What is angioplasty?

Angioplasty is a procedure for stretching open a blocked artery using a thin catheter with a balloon at the end. A metal mesh device called a stent is usually left in the artery to help keep the blood vessel open.

The blocked artery may be anywhere in the body. If the blocked artery is a blood vessel that supplies blood to the heart, the procedure is called percutaneous coronary intervention (PCI). It may also be called coronary angioplasty or percutaneous transluminal coronary angioplasty (PTCA).

When is it used?

Blood flow through arteries can become blocked or narrowed by plaque. Plaque is a buildup of fats, cholesterol, and other substances on the inside walls of the arteries. Angioplasty can improve blood flow in an artery without major surgery.

Angioplasty is used to treat symptoms caused by:

  • Coronary artery disease (narrowing or blockage of the arteries that supply blood to the heart)
  • Peripheral vascular disease (blocked arteries supplying blood to the limbs, especially the legs)
  • Carotid artery disease (narrowing or blockage of the arteries in your neck)
  • Renovascular disease (narrowing or blockage of the arteries going to the kidneys)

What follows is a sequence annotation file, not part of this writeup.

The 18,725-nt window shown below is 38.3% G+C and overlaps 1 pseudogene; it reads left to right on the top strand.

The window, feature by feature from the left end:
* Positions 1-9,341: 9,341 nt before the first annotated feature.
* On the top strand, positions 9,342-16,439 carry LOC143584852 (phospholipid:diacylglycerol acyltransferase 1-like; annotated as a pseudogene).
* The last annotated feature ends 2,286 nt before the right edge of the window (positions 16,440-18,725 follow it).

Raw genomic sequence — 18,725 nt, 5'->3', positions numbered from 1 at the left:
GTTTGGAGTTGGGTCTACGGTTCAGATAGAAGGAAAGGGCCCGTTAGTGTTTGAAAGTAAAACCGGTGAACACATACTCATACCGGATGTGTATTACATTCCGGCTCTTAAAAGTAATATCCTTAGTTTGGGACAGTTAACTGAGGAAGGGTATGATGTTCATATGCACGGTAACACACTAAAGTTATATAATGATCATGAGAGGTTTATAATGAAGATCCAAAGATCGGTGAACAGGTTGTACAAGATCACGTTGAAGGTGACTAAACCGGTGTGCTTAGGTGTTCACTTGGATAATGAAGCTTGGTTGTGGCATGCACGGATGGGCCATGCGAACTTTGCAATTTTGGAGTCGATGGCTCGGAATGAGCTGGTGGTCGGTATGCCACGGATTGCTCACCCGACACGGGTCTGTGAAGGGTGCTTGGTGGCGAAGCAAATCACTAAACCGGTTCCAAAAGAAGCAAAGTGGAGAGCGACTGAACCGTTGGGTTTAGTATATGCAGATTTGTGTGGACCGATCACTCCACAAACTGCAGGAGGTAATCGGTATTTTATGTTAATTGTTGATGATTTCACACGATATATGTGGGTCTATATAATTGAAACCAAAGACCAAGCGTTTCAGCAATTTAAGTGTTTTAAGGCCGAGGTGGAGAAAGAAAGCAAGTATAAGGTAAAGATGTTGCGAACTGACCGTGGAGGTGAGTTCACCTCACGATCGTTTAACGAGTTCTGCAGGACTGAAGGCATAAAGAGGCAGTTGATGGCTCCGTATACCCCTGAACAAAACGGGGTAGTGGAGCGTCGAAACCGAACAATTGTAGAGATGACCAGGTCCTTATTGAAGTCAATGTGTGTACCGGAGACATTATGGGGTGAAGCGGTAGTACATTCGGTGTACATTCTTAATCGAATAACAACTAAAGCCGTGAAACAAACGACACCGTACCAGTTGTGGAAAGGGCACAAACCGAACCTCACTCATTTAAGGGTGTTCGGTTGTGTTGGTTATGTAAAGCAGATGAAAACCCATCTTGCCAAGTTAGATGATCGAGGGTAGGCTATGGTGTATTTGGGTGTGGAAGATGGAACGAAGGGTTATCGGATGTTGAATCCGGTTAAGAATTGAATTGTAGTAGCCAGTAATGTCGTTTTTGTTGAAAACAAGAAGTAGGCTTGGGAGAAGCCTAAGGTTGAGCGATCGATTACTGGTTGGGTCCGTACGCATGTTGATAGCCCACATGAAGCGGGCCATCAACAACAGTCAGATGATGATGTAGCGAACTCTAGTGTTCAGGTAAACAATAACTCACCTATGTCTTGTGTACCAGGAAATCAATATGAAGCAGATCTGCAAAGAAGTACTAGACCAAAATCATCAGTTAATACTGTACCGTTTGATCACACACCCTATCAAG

This procedure may be done during a heart attack to reduce heart muscle damage from the heart attack.

Ask your healthcare provider about your choices for treatment and the risks.

How do I prepare for this procedure?

  • Make plans for your care and recovery after you have the procedure. Find someone to give you a ride home after the procedure. Allow for time to rest and try to find other people to help with your day-to-day tasks while you recover.
  • Follow your provider's instructions about not smoking before and after the procedure. Smokers may have more breathing problems during the procedure and heal more slowly. It’s best to quit 6 to 8 weeks before surgery.
  • You may or may not need to take your regular medicines the day of the procedure. Some medicines (like aspirin) may increase your risk of bleeding during or after the procedure. Tell your healthcare provider about all medicines and supplements that you take. Ask your provider if you need to avoid taking any medicine or supplements before the procedure.
  • Your healthcare provider may prescribe medicine to prevent blood clots from forming during and after the procedure.
  • Tell your healthcare provider if you have any food or medicine allergies.
  • Tell your healthcare provider if you have had any kidney problems or reactions to iodine-containing foods or chemicals, such as seafood or X-ray contrast dye.
  • Your healthcare provider will tell you when to stop eating and drinking before the procedure. This helps to keep you from vomiting during the procedure.
  • Follow any other instructions your healthcare provider gives you.
  • Your healthcare provider will talk about your choices for treatment and explain the procedure and any risks. You should understand what your healthcare provider is going to do and how long it will take you to recover. You have the right to make decisions about your healthcare and to give permission for any tests or procedures.